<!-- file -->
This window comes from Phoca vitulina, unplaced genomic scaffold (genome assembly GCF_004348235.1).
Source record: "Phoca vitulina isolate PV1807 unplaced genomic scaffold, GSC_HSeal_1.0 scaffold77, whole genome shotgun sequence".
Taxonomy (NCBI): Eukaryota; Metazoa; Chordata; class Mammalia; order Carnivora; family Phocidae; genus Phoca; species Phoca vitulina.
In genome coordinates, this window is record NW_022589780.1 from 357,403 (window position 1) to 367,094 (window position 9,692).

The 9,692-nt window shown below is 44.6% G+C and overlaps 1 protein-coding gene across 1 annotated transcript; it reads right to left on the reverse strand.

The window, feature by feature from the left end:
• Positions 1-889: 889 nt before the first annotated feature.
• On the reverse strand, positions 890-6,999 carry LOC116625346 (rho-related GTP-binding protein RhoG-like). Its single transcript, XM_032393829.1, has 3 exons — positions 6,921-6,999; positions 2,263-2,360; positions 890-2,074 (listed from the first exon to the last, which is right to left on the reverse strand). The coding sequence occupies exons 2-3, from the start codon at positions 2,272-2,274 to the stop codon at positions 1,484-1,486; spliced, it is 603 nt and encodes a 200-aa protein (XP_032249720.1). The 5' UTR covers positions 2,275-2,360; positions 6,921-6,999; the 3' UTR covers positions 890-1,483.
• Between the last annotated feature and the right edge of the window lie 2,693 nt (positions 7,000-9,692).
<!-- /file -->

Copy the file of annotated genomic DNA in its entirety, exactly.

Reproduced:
This window comes from Phoca vitulina, unplaced genomic scaffold (genome assembly GCF_004348235.1).
Source record: "Phoca vitulina isolate PV1807 unplaced genomic scaffold, GSC_HSeal_1.0 scaffold77, whole genome shotgun sequence".
Taxonomy (NCBI): Eukaryota; Metazoa; Chordata; class Mammalia; order Carnivora; family Phocidae; genus Phoca; species Phoca vitulina.
In genome coordinates, this window is record NW_022589780.1 from 357,403 (window position 1) to 367,094 (window position 9,692).

The 9,692-nt window shown below is 44.6% G+C and overlaps 1 protein-coding gene across 1 annotated transcript; it reads right to left on the reverse strand.

The window, feature by feature from the left end:
• Positions 1-889: 889 nt before the first annotated feature.
• On the reverse strand, positions 890-6,999 carry LOC116625346 (rho-related GTP-binding protein RhoG-like). Its single transcript, XM_032393829.1, has 3 exons — positions 6,921-6,999; positions 2,263-2,360; positions 890-2,074 (listed from the first exon to the last, which is right to left on the reverse strand). The coding sequence occupies exons 2-3, from the start codon at positions 2,272-2,274 to the stop codon at positions 1,484-1,486; spliced, it is 603 nt and encodes a 200-aa protein (XP_032249720.1). The 5' UTR covers positions 2,275-2,360; positions 6,921-6,999; the 3' UTR covers positions 890-1,483.
• Between the last annotated feature and the right edge of the window lie 2,693 nt (positions 7,000-9,692).